That notice included news that rattled his nerves: The show would be on TV. Shwert does not consider himself a TV type, so he was going to back out. But his wife insisted he go so she could enjoy a trip to warmer climes.
“Next thing I know we were flying to Florida right after Halloween,” he said.
Next thing he knew after that, he had won the first place price of $40,000 – and survived the unnerving TV experience.
“I was just totally out of my comfort zone,” he said. “I spent my life in a basement or in an attic with no camera on me whatsoever. So that whole experience was pretty new and wild.”
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A chance, by happenstance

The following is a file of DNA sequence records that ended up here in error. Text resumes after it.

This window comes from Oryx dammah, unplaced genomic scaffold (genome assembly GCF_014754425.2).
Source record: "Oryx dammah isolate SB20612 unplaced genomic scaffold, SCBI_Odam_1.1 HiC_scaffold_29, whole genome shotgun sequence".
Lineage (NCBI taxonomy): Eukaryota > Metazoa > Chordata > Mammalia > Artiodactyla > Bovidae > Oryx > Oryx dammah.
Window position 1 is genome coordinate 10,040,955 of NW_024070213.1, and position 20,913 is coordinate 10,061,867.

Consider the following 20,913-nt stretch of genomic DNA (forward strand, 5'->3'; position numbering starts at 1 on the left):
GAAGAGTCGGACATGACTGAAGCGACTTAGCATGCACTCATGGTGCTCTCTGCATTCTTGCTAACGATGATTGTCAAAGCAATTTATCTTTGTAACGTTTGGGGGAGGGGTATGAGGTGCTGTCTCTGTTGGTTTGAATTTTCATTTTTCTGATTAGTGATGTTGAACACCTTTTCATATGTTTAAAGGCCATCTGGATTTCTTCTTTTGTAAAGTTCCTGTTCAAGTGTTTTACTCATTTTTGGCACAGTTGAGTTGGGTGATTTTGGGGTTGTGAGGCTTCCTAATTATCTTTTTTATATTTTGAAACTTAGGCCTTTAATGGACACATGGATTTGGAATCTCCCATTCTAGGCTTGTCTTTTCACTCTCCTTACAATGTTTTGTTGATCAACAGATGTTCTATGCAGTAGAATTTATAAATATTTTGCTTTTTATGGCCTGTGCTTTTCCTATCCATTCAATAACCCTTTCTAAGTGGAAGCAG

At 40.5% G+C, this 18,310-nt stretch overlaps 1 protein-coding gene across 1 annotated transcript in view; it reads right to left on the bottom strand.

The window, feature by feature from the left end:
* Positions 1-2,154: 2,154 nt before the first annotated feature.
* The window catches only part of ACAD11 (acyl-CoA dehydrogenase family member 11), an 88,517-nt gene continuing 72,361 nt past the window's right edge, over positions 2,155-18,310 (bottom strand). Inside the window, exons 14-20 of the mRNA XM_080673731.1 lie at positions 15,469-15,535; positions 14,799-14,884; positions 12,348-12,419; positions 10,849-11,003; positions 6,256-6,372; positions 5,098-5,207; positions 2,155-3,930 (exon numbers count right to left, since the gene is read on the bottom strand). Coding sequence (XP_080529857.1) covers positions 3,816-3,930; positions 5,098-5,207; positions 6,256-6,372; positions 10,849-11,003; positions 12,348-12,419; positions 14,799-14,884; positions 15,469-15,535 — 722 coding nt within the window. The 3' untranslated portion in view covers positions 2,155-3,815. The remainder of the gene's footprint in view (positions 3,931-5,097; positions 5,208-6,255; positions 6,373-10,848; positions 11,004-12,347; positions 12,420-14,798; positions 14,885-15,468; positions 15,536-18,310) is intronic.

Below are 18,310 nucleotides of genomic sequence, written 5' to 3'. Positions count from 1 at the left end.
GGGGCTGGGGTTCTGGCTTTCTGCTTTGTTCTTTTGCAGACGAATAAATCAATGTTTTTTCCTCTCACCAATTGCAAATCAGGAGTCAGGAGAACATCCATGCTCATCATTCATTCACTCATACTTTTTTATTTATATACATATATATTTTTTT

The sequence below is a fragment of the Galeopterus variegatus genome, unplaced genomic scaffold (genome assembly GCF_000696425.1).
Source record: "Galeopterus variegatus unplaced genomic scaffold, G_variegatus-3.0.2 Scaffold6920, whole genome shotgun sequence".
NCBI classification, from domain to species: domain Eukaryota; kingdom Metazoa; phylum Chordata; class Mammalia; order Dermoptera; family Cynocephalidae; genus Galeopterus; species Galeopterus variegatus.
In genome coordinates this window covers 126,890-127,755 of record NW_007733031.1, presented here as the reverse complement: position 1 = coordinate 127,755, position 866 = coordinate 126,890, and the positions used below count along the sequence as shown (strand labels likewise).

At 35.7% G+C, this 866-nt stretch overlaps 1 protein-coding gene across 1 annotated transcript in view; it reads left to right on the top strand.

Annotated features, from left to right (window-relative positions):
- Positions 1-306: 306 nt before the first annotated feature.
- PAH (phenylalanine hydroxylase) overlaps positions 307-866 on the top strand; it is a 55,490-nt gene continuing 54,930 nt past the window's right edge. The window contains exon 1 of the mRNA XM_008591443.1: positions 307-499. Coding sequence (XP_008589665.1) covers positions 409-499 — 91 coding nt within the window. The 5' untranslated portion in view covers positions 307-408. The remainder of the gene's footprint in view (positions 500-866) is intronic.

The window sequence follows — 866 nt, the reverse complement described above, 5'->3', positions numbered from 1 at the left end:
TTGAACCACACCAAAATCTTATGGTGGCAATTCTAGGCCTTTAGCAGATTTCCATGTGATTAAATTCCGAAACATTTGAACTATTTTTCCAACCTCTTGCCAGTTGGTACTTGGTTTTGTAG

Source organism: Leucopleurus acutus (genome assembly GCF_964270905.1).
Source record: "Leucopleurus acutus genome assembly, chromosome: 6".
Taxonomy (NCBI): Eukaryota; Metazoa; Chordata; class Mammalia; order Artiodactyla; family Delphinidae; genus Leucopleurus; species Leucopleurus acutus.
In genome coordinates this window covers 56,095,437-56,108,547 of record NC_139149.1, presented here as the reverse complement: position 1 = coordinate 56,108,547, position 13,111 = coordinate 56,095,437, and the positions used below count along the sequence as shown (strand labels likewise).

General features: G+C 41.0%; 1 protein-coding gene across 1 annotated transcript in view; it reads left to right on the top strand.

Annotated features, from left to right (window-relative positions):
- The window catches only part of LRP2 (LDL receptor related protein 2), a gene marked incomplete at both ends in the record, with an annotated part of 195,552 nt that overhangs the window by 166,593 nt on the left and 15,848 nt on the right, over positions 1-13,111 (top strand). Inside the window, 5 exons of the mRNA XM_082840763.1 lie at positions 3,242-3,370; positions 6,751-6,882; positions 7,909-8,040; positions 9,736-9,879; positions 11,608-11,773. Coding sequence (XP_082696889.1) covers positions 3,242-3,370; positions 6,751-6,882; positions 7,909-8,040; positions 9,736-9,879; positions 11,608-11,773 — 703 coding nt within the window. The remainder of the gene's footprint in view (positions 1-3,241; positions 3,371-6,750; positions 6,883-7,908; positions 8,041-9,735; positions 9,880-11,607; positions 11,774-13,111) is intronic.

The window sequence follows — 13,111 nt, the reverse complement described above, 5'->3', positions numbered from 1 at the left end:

Shwert grew up in the trades. His father worked in them, and Mack just thought it was normal that if something was broken in the house, someone in the house fixed it.
“Once I entered the trades, I realized that there’s a lot of people who don’t even know the right way to turn a screwdriver,” he said.
About 2009, Shwert was working at a supermarket. Every day, he would go into his car, open the phone book and call plumbing companies seeking work. Most said he should get experience and call back, which left him in the typical how-do-I-get-experience-without-a-job conundrum.
He had reached W in the phone book when a man from Winters Plumbing in Cambridge, Mass., listened and invited him to a job fair the next day. That man was Keith Mercurio, now Senior Director of Executive Success at ServiceTitan and CEO and Founder of Ethical Influence Global.
The interview process was unique. Mercurio and others at Winters recognized there were very few out-of-work good plumbers, so they decided to hire good people – then train them. A committee chaired by Mercurio along with a group of Winters team members interviewed Shwert.